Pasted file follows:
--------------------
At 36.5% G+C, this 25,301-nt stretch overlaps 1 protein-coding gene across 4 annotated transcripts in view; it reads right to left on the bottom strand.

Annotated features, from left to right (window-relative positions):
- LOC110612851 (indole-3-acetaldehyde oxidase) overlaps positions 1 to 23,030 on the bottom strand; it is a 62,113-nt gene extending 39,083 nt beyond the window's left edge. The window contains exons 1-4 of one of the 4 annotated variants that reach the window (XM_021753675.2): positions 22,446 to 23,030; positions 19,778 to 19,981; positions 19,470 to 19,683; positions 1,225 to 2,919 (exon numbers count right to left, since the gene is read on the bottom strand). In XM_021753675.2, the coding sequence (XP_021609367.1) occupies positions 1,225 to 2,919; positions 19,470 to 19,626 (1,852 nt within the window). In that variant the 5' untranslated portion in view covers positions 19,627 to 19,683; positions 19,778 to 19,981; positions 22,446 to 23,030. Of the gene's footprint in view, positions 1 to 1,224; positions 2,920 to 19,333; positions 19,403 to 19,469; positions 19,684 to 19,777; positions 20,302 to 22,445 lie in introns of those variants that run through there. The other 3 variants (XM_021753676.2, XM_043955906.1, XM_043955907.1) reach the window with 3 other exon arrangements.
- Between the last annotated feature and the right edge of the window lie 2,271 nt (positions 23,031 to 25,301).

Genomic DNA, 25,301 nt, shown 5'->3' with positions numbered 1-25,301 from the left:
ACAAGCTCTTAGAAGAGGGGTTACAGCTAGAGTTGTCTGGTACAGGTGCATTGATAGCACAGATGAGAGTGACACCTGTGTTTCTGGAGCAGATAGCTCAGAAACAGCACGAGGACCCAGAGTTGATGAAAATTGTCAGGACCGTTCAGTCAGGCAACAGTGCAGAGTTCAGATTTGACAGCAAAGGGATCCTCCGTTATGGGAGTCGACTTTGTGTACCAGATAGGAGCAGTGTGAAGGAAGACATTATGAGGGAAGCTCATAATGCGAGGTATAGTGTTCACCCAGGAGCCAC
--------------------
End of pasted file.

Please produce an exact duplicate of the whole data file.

At 36.5% G+C, this 25,301-nt stretch overlaps 1 protein-coding gene across 4 annotated transcripts in view; it reads right to left on the bottom strand.

Annotated features, from left to right (window-relative positions):
- LOC110612851 (indole-3-acetaldehyde oxidase) overlaps positions 1 to 23,030 on the bottom strand; it is a 62,113-nt gene extending 39,083 nt beyond the window's left edge. The window contains exons 1-4 of one of the 4 annotated variants that reach the window (XM_021753675.2): positions 22,446 to 23,030; positions 19,778 to 19,981; positions 19,470 to 19,683; positions 1,225 to 2,919 (exon numbers count right to left, since the gene is read on the bottom strand). In XM_021753675.2, the coding sequence (XP_021609367.1) occupies positions 1,225 to 2,919; positions 19,470 to 19,626 (1,852 nt within the window). In that variant the 5' untranslated portion in view covers positions 19,627 to 19,683; positions 19,778 to 19,981; positions 22,446 to 23,030. Of the gene's footprint in view, positions 1 to 1,224; positions 2,920 to 19,333; positions 19,403 to 19,469; positions 19,684 to 19,777; positions 20,302 to 22,445 lie in introns of those variants that run through there. The other 3 variants (XM_021753676.2, XM_043955906.1, XM_043955907.1) reach the window with 3 other exon arrangements.
- Between the last annotated feature and the right edge of the window lie 2,271 nt (positions 23,031 to 25,301).

Genomic DNA, 25,301 nt, shown 5'->3' with positions numbered 1-25,301 from the left:
ACAAGCTCTTAGAAGAGGGGTTACAGCTAGAGTTGTCTGGTACAGGTGCATTGATAGCACAGATGAGAGTGACACCTGTGTTTCTGGAGCAGATAGCTCAGAAACAGCACGAGGACCCAGAGTTGATGAAAATTGTCAGGACCGTTCAGTCAGGCAACAGTGCAGAGTTCAGATTTGACAGCAAAGGGATCCTCCGTTATGGGAGTCGACTTTGTGTACCAGATAGGAGCAGTGTGAAGGAAGACATTATGAGGGAAGCTCATAATGCGAGGTATAGTGTTCACCCAGGAGCCAC